When I was a junior in college, I spent a semester abroad in London. I have many incredible memories from that time, among them, the digestive biscuits that I consumed with great gusto. There were many varieties I enjoyed, but one of my favorites was a thin, unassuming oaty biscuit that was somewhere between a cookie and a cracker - might they be called Hob Nobs? - that was barely sweet, and had a wonderful nubby, crumbly texture. With the first bite I took of this shortbread, I immediately thought of those lovely cookies.
This is unlike any other shortbread I've ever had. Usually characterized by its buttery melt-in-your-mouth texture, this version is less refined and a little more homey in its appearance, but it loses nothing in flavor. It is actually very similar to the Sbrisolona I made a few months ago in many respects despite the fact that it contains no nuts - the signature of Sbrisolona. The oats add a fantastic flakiness to the shortbread, making it at the same time light, soft, crispy and crumbly.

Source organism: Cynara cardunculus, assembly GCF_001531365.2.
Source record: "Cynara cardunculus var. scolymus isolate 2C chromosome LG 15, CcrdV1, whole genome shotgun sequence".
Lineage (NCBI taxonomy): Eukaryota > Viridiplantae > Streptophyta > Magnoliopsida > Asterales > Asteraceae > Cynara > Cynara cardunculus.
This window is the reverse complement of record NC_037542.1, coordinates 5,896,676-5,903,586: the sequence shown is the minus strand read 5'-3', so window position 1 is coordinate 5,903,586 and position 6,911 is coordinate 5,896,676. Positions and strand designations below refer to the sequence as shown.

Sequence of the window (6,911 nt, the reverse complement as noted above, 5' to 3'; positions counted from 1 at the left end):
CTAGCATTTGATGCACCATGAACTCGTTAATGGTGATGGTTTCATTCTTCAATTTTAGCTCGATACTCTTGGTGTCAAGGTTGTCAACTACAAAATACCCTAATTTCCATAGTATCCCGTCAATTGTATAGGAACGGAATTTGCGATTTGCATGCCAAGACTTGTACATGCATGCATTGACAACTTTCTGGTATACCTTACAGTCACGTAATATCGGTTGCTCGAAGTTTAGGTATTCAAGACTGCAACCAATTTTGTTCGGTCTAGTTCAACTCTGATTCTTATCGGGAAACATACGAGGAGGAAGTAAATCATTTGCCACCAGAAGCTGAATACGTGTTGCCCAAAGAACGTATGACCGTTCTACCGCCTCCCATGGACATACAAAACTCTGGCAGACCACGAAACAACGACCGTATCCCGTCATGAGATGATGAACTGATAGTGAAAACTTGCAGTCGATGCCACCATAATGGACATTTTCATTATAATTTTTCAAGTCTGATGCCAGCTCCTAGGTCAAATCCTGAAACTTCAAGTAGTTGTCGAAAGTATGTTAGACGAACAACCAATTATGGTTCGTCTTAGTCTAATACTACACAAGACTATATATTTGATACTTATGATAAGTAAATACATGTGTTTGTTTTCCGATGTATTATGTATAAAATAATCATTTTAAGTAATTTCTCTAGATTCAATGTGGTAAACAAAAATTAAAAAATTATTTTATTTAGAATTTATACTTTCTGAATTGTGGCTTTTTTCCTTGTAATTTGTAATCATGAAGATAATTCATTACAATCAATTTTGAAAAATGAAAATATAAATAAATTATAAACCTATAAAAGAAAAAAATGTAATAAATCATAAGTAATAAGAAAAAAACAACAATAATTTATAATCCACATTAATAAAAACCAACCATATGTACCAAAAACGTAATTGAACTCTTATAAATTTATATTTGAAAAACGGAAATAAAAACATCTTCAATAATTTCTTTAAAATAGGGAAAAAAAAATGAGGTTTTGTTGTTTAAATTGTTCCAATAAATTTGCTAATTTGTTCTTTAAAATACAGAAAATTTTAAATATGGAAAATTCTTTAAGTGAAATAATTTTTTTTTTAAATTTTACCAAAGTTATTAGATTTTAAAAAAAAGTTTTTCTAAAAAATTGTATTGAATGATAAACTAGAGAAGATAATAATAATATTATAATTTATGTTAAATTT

I love the fact that there is so little sugar in this recipe, as I'm quite fond of desserts that are subtly sweet. My little ones haven't tasted it yet, but I feel sure they'll approve.
adapted from Pastry Studio
1 cup white wheat flour
1/2 cup whole rolled oats + some for dusting
1/3 cup palm sugar + some for dusting
1/2 teaspoon salt
12 tablespoons cold unsalted butter, cut into several chunks
1 teaspoon vanilla extract
Preheat oven to 325. Butter an 8" spring-form cake pan or tart pan. In the bowl of a food processor, combine flour, oats, palm sugar and salt. Pulse a few times to combine. Add butter and vanilla and process until dough forms a ball. Press dough evenly in prepared pan, and sprinkle with a light layer of oats and palm sugar. Bake for about an hour, or until shortbread has taken on a deep golden color. Let cool on rack for 10 minutes, then remove sides of pan, and cut shortbread with a sharp knife while still warm.